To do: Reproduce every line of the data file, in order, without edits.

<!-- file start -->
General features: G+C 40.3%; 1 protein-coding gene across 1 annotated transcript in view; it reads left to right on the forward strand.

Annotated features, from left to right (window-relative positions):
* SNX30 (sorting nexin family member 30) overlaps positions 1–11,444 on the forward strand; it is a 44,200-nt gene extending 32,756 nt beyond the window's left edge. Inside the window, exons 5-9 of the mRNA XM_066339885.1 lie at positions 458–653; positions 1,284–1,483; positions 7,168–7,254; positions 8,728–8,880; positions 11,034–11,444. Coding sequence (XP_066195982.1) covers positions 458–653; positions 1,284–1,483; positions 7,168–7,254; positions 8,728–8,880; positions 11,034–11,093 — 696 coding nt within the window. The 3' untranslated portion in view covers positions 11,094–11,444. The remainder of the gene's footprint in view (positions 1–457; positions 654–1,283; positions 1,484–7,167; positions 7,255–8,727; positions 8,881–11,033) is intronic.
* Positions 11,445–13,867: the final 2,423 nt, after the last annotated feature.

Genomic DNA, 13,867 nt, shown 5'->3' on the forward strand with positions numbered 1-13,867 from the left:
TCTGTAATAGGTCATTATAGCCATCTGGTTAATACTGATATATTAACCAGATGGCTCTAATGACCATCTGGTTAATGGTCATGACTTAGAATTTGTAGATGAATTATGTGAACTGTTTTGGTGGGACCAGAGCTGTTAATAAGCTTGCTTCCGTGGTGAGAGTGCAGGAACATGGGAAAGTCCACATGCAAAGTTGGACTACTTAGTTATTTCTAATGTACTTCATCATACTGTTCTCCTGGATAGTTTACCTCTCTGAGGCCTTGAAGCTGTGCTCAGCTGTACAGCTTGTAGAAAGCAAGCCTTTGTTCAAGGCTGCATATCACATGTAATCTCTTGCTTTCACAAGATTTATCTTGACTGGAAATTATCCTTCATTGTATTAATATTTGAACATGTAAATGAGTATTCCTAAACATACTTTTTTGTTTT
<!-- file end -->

General features: G+C 40.3%; 1 protein-coding gene across 1 annotated transcript in view; it reads left to right on the forward strand.

Annotated features, from left to right (window-relative positions):
* SNX30 (sorting nexin family member 30) overlaps positions 1–11,444 on the forward strand; it is a 44,200-nt gene extending 32,756 nt beyond the window's left edge. Inside the window, exons 5-9 of the mRNA XM_066339885.1 lie at positions 458–653; positions 1,284–1,483; positions 7,168–7,254; positions 8,728–8,880; positions 11,034–11,444. Coding sequence (XP_066195982.1) covers positions 458–653; positions 1,284–1,483; positions 7,168–7,254; positions 8,728–8,880; positions 11,034–11,093 — 696 coding nt within the window. The 3' untranslated portion in view covers positions 11,094–11,444. The remainder of the gene's footprint in view (positions 1–457; positions 654–1,283; positions 1,484–7,167; positions 7,255–8,727; positions 8,881–11,033) is intronic.
* Positions 11,445–13,867: the final 2,423 nt, after the last annotated feature.

Genomic DNA, 13,867 nt, shown 5'->3' on the forward strand with positions numbered 1-13,867 from the left:
TCTGTAATAGGTCATTATAGCCATCTGGTTAATACTGATATATTAACCAGATGGCTCTAATGACCATCTGGTTAATGGTCATGACTTAGAATTTGTAGATGAATTATGTGAACTGTTTTGGTGGGACCAGAGCTGTTAATAAGCTTGCTTCCGTGGTGAGAGTGCAGGAACATGGGAAAGTCCACATGCAAAGTTGGACTACTTAGTTATTTCTAATGTACTTCATCATACTGTTCTCCTGGATAGTTTACCTCTCTGAGGCCTTGAAGCTGTGCTCAGCTGTACAGCTTGTAGAAAGCAAGCCTTTGTTCAAGGCTGCATATCACATGTAATCTCTTGCTTTCACAAGATTTATCTTGACTGGAAATTATCCTTCATTGTATTAATATTTGAACATGTAAATGAGTATTCCTAAACATACTTTTTTGTTTT